"This is the way."
No, seriously. This is the way. This is the way to make Star Wars continue being Star Wars. This.
So I'm seven episodes into The Mandalorian, with one to go in the first season. What is The Mandalorian? Ah, well, okay.
Some time back The Mouse bought Lucasfilm. In so doing, they bought Star Wars. All of it that ever was and will be. In addition to doing the obvious and continuing the Skywalker Saga with the final(?) three movies, they also began to look for other ways to exploit their new money mine, and (to be fair) cater to fans. Some of those efforts resulted in movies - Rogue One and Solo, to be specific - but they realized that streaming TV was a whole new area to exploit, and so they did. Enter Jon Favreau, Star Wars fan, who is helming (as in writing and directing much of) an eight-episode season of the first live-action Star Wars television series (NO, THE HOLIDAY SPECIAL DOES NOT COUNT).
It is built on the Internet's love of Boba Fett, the never-see-his-face badass of the Star Wars universe (he caught Han, when nobody else could. Sure, he got dumped into the Sarlacc's gullet, but you don't think that stopped him, do you? You do? Look up a story titled A Barve Like That and then come talk to me). Boba Fett wears what we have been told is 'Mandalorian Armor' - relic of a culture that was feared enough that the Jedi went after them en masse - and badass enough that the Jedi didn't win that fight. It took a major multifront war along with internal fracture and unrest to take down the Mandalorians (were they a species or a culture or a movement or a tribe? Answer: yes) - who were known for acquiring and wielding high tech and high quality weaponry the way the samurai were known for their small interest in swords.
But was Boba Fett a Mandalorian? Or was he just someone good enough at his badass job to collect the pieces of a complete set of Mandalorian armor, relics of which from the past thousands of years are scattered around the galaxy? Well, the answer to that has morphed over time.
The answer also isn't important right here right now, at least not yet.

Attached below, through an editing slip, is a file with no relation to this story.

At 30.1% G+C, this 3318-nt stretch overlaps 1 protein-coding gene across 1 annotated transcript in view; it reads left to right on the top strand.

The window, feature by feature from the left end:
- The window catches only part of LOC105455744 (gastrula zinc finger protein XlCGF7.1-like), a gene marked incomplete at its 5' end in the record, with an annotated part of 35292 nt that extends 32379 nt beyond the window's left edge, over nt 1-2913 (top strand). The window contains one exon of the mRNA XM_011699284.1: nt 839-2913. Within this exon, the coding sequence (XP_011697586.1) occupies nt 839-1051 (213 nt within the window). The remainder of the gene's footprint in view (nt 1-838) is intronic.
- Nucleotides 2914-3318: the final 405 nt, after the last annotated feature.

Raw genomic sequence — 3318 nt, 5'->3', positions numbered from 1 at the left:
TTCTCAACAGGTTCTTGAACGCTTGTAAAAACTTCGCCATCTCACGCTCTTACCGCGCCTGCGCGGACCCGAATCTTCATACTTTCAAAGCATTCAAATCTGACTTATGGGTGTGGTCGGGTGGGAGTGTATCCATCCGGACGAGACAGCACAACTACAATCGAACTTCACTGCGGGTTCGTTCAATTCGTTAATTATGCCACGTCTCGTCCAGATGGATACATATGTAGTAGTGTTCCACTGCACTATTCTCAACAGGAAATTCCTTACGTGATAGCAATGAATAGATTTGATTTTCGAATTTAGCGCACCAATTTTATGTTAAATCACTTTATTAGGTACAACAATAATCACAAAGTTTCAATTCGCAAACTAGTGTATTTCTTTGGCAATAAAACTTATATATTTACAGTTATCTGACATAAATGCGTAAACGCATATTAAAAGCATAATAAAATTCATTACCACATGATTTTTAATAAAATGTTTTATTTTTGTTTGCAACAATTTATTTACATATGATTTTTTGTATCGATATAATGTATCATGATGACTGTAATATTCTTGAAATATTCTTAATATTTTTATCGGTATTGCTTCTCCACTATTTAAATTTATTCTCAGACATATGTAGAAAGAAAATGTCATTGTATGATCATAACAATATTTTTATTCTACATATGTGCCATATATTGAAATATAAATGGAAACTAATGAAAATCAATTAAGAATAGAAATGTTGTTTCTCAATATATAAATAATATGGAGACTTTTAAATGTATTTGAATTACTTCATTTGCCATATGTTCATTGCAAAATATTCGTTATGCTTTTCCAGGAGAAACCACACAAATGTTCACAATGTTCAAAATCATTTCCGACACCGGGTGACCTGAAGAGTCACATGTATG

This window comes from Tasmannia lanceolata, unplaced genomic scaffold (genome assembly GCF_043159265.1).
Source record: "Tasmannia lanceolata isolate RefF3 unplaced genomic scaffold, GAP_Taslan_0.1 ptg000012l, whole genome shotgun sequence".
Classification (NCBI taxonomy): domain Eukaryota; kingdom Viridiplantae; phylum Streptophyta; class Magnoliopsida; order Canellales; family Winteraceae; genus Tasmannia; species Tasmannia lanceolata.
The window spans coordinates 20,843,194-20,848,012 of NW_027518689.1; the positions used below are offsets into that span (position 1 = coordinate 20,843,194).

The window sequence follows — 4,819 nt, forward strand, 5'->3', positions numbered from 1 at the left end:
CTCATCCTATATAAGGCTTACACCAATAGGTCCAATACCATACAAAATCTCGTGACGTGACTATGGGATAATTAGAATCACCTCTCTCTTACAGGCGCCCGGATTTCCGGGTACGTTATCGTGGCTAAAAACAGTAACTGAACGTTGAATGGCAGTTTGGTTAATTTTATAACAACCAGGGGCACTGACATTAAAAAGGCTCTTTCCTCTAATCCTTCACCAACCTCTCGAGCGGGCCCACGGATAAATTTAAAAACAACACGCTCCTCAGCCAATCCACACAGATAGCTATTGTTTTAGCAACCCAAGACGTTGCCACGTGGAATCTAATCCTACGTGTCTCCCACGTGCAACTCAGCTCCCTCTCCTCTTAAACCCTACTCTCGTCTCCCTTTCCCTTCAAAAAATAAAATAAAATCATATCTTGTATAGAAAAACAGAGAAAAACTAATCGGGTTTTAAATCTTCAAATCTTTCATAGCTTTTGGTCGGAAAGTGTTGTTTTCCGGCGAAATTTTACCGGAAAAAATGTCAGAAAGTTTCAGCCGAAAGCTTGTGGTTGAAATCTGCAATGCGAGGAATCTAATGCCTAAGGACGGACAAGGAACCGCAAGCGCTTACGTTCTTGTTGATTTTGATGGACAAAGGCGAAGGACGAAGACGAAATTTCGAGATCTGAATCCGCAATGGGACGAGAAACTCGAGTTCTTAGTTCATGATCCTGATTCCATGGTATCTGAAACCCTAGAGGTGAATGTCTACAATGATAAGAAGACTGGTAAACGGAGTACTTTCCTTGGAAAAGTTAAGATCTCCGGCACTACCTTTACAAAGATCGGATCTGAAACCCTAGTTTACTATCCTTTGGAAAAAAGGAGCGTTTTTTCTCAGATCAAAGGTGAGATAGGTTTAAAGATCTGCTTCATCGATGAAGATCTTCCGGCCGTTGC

Sorry, back to the point.
The Mandalorian is an eight-episode TV series (well, Season 1 is) which was filmed to be the flagship show of the launch of Disney's streaming service, Disney+. In order to ensure people didn't binge, then cancel, it has been released weekly, like (gasp) old school TV used to be. And it helps. It's good to remember or be reminded that sometimes, the week in between episodes of a show was a critical rest period to permit reflection and more importantly build anticipation.
It's difficult to talk about what is going on in this show without spoilers, and I try very hard to avoid those. Let's just say this. Star Wars is based on Kurosawa, whose work can be said to be based on American Westerns. Well, this is a Western. Set in the Star Wars universe. So the circle is now complete.
The series opens with a classic Western trope. The first scene, prior to the credits. It establishes its space on the pavement as a Western, and indicates it is not about to take shit about it. It does this with authority.
At the same time, it anchors itself firmly in the Star Wars universe. This is not as easy a trick as it sounds.
In any case, this show may or may not answer some of the many questions about the Mandalorians that you may have. It may not answer many questions about the wider Star Wars universe. Despite having a huge budget for a television series ($15 million per episode or thereabouts) its six-ish hours of content mean that even with that budget, it can't look like a Star Wars movie. But that's okay, because instead of looking cheesier, it just looks ... smaller. And that's great! Because it is smaller. This isn't a story about the fate of Empires, or the destiny or worlds and races. It's a story about individual characters. The sets, settings, props and the like are to scale with that, and not only that, the story is - whenever the larger forces you know exist in the Star Wars universe show themselves, it feels like a tiny part of a huge offscreen thing. As befits a western, there is a lot of empty landscape and silence (albeit usually filled by score).
The cast doesn't hurt. So far, we've had appearances by Nick Nolte, Carl Weathers, Clancy Brown and I-can't-believe-that's-him Werner Herzog. No shit.
This is the story of a backwater part of the Star Wars universe. It is five years, approximately, after the events portrayed in Return of the Jedi - the Empire is defeated and the New Republic is busy consolidating its hold on the central worlds. The Rim area is left to its own devices. The only tenuous form of law enforcement is the Bounty Hunters' Guild, of which our protagonist is a member.
This is a series about small places, in a bad and lawless time, and one man who walks them. Not because he is a hero; not because he has a heart of gold in a scoundrel's body. But because he has a code. It is not a code he created; it is the one he lives by, like others before him. It is part of what makes him a Mandalorian. It is the way.
And that - like the throatcutters in Rogue One who made it more than another saccharine morality play - makes this better television/movie/visual drama. It's more interesting.
This series, viewed as a single piece of Star Wars, is rapidly approaching Rogue One in my ordered list of Star Wars by preference. And the only two things above Rogue One are Star Wars and The Empire Strikes Back.
As I said, I'm 7 of 8 episodes in. I'll report back after episode 8 either way. It's entirely possible it will collapse in the last one. But somehow, I don't think it will. And that will make me even happier.
"I have spoken."
UPDATE: Watched episode 8, the last of season one.
It did not disappoint.
This is the way.